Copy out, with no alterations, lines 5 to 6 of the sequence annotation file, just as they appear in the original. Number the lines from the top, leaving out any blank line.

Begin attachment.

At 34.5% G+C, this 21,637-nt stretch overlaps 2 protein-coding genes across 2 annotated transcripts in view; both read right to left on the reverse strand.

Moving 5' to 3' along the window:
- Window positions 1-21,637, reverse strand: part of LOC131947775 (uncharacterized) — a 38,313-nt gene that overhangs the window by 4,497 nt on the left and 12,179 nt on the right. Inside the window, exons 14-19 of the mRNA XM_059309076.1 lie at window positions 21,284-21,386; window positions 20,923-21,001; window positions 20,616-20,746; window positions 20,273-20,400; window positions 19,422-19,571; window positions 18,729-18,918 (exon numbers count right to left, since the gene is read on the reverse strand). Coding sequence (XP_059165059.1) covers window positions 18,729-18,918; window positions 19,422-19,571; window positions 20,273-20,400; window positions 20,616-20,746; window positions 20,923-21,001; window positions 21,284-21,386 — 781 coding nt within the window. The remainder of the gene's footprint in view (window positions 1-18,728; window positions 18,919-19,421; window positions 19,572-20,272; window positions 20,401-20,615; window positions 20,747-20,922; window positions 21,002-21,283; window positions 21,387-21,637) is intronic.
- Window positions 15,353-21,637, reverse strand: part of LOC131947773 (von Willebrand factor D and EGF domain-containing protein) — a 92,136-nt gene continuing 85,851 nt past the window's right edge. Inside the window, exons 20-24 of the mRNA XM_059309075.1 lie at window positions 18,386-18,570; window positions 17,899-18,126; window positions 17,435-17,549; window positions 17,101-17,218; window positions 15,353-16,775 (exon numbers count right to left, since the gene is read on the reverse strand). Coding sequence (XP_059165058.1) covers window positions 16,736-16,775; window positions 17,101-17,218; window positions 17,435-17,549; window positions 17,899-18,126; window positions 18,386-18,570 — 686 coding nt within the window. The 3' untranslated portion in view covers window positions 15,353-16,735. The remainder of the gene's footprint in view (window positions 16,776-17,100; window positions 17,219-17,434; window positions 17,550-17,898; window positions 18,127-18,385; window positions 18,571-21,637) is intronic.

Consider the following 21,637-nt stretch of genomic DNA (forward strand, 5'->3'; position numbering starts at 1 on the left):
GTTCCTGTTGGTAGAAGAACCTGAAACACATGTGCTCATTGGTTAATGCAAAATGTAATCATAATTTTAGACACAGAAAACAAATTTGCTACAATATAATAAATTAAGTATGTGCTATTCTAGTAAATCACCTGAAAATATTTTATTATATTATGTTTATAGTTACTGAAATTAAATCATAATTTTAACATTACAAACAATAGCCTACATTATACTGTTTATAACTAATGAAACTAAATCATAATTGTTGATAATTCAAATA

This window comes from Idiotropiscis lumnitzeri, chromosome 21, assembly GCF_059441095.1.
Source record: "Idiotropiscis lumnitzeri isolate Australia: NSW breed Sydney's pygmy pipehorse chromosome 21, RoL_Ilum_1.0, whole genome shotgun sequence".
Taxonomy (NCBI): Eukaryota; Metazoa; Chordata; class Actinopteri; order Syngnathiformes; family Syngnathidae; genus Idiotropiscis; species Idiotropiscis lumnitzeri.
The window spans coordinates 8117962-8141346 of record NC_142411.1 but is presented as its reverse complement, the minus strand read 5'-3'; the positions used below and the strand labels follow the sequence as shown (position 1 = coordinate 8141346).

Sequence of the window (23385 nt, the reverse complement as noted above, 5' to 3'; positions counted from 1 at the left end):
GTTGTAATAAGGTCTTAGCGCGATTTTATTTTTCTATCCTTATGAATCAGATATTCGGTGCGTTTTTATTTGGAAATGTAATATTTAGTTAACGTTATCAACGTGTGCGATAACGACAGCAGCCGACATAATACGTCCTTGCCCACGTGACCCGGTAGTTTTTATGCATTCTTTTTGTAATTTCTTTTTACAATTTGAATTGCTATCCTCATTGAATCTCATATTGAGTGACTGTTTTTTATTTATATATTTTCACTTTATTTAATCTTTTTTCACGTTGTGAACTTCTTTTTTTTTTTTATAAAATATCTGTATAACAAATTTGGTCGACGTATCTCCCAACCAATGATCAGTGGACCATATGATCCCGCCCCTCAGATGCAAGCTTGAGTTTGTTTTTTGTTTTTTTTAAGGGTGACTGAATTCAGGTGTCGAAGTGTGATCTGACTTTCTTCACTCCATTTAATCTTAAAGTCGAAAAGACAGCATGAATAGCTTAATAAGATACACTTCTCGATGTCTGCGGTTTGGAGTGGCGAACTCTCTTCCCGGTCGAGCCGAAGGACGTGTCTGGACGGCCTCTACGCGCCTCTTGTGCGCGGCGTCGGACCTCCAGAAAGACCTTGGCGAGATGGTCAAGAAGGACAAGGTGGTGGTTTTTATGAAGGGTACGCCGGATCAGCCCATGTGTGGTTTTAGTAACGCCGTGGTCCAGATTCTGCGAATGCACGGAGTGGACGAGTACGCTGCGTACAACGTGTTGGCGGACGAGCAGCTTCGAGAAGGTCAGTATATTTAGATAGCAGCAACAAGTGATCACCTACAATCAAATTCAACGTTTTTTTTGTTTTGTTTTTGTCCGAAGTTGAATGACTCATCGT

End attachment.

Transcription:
Consider the following 21,637-nt stretch of genomic DNA (forward strand, 5'->3'; position numbering starts at 1 on the left):
GTTCCTGTTGGTAGAAGAACCTGAAACACATGTGCTCATTGGTTAATGCAAAATGTAATCATAATTTTAGACACAGAAAACAAATTTGCTACAATATAATAAATTAAGTATGTGCTATTCTAGTAAATCACCTGAAAATATTTTATTATATTATGTTTATAGTTACTGAAATTAAATCATAATTTTAACATTACAAACAATAGCCTACATTATACTGTTTATAACTAATGAAACTAAATCATAATTGTTGATAATTCAAATA